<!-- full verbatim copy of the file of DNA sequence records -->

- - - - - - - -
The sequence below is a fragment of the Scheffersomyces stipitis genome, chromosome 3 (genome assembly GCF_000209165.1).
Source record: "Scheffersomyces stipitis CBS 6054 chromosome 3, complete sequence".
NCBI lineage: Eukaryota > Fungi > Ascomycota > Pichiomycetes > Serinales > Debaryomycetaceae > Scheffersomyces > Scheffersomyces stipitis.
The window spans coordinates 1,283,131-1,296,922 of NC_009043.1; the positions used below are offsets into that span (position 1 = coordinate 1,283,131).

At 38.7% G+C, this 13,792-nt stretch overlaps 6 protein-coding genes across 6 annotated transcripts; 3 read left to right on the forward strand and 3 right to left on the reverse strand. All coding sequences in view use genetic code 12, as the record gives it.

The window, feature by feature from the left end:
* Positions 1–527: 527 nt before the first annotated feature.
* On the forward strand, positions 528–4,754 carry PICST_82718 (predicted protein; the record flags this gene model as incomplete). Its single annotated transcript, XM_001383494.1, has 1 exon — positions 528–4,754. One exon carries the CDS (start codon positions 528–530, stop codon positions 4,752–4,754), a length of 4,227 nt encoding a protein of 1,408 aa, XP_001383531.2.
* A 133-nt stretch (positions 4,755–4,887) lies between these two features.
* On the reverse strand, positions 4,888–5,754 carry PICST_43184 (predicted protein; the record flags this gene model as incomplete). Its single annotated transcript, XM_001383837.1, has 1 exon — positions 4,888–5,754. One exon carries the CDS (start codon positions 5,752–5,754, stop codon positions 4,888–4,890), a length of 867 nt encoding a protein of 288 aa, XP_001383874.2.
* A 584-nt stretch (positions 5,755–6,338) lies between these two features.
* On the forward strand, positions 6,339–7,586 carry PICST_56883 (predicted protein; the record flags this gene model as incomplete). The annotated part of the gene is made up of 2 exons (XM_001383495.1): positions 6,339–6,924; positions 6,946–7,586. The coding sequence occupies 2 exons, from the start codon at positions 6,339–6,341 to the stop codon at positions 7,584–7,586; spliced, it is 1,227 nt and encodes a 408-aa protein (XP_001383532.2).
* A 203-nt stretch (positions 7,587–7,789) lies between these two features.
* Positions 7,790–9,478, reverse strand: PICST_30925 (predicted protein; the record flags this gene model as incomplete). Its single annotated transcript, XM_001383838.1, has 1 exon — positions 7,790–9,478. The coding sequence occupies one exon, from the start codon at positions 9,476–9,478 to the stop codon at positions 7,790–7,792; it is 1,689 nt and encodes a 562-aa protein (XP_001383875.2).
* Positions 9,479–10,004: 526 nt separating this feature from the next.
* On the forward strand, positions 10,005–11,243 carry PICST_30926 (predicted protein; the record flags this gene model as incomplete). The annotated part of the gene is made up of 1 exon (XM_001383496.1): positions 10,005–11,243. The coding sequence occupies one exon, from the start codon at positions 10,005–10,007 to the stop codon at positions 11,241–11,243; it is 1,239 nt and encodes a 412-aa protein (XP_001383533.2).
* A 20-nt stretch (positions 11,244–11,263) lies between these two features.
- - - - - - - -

The sequence below is a fragment of the Scheffersomyces stipitis genome, chromosome 3 (genome assembly GCF_000209165.1).
Source record: "Scheffersomyces stipitis CBS 6054 chromosome 3, complete sequence".
NCBI lineage: Eukaryota > Fungi > Ascomycota > Pichiomycetes > Serinales > Debaryomycetaceae > Scheffersomyces > Scheffersomyces stipitis.
The window spans coordinates 1,283,131-1,296,922 of NC_009043.1; the positions used below are offsets into that span (position 1 = coordinate 1,283,131).

At 38.7% G+C, this 13,792-nt stretch overlaps 6 protein-coding genes across 6 annotated transcripts; 3 read left to right on the forward strand and 3 right to left on the reverse strand. All coding sequences in view use genetic code 12, as the record gives it.

The window, feature by feature from the left end:
* Positions 1–527: 527 nt before the first annotated feature.
* On the forward strand, positions 528–4,754 carry PICST_82718 (predicted protein; the record flags this gene model as incomplete). Its single annotated transcript, XM_001383494.1, has 1 exon — positions 528–4,754. One exon carries the CDS (start codon positions 528–530, stop codon positions 4,752–4,754), a length of 4,227 nt encoding a protein of 1,408 aa, XP_001383531.2.
* A 133-nt stretch (positions 4,755–4,887) lies between these two features.
* On the reverse strand, positions 4,888–5,754 carry PICST_43184 (predicted protein; the record flags this gene model as incomplete). Its single annotated transcript, XM_001383837.1, has 1 exon — positions 4,888–5,754. One exon carries the CDS (start codon positions 5,752–5,754, stop codon positions 4,888–4,890), a length of 867 nt encoding a protein of 288 aa, XP_001383874.2.
* A 584-nt stretch (positions 5,755–6,338) lies between these two features.
* On the forward strand, positions 6,339–7,586 carry PICST_56883 (predicted protein; the record flags this gene model as incomplete). The annotated part of the gene is made up of 2 exons (XM_001383495.1): positions 6,339–6,924; positions 6,946–7,586. The coding sequence occupies 2 exons, from the start codon at positions 6,339–6,341 to the stop codon at positions 7,584–7,586; spliced, it is 1,227 nt and encodes a 408-aa protein (XP_001383532.2).
* A 203-nt stretch (positions 7,587–7,789) lies between these two features.
* Positions 7,790–9,478, reverse strand: PICST_30925 (predicted protein; the record flags this gene model as incomplete). Its single annotated transcript, XM_001383838.1, has 1 exon — positions 7,790–9,478. The coding sequence occupies one exon, from the start codon at positions 9,476–9,478 to the stop codon at positions 7,790–7,792; it is 1,689 nt and encodes a 562-aa protein (XP_001383875.2).
* Positions 9,479–10,004: 526 nt separating this feature from the next.
* On the forward strand, positions 10,005–11,243 carry PICST_30926 (predicted protein; the record flags this gene model as incomplete). The annotated part of the gene is made up of 1 exon (XM_001383496.1): positions 10,005–11,243. The coding sequence occupies one exon, from the start codon at positions 10,005–10,007 to the stop codon at positions 11,241–11,243; it is 1,239 nt and encodes a 412-aa protein (XP_001383533.2).
* A 20-nt stretch (positions 11,244–11,263) lies between these two features.